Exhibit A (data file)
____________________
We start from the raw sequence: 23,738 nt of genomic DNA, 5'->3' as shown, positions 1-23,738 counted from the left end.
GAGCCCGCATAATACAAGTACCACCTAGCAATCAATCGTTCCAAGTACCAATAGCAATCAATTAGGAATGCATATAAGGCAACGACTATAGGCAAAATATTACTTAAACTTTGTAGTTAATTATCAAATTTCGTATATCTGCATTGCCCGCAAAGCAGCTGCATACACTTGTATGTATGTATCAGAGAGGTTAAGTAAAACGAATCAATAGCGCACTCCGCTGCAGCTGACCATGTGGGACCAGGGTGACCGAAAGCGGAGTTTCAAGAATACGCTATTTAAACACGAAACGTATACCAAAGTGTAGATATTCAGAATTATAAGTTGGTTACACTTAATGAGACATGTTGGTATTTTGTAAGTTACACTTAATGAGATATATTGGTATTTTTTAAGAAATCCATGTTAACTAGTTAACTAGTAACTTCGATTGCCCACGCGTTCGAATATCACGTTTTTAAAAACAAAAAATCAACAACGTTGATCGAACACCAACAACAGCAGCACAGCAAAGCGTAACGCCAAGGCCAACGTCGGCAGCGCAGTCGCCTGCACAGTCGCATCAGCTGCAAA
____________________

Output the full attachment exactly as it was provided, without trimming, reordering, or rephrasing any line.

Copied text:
We start from the raw sequence: 23,738 nt of genomic DNA, 5'->3' as shown, positions 1-23,738 counted from the left end.
GAGCCCGCATAATACAAGTACCACCTAGCAATCAATCGTTCCAAGTACCAATAGCAATCAATTAGGAATGCATATAAGGCAACGACTATAGGCAAAATATTACTTAAACTTTGTAGTTAATTATCAAATTTCGTATATCTGCATTGCCCGCAAAGCAGCTGCATACACTTGTATGTATGTATCAGAGAGGTTAAGTAAAACGAATCAATAGCGCACTCCGCTGCAGCTGACCATGTGGGACCAGGGTGACCGAAAGCGGAGTTTCAAGAATACGCTATTTAAACACGAAACGTATACCAAAGTGTAGATATTCAGAATTATAAGTTGGTTACACTTAATGAGACATGTTGGTATTTTGTAAGTTACACTTAATGAGATATATTGGTATTTTTTAAGAAATCCATGTTAACTAGTTAACTAGTAACTTCGATTGCCCACGCGTTCGAATATCACGTTTTTAAAAACAAAAAATCAACAACGTTGATCGAACACCAACAACAGCAGCACAGCAAAGCGTAACGCCAAGGCCAACGTCGGCAGCGCAGTCGCCTGCACAGTCGCATCAGCTGCAAA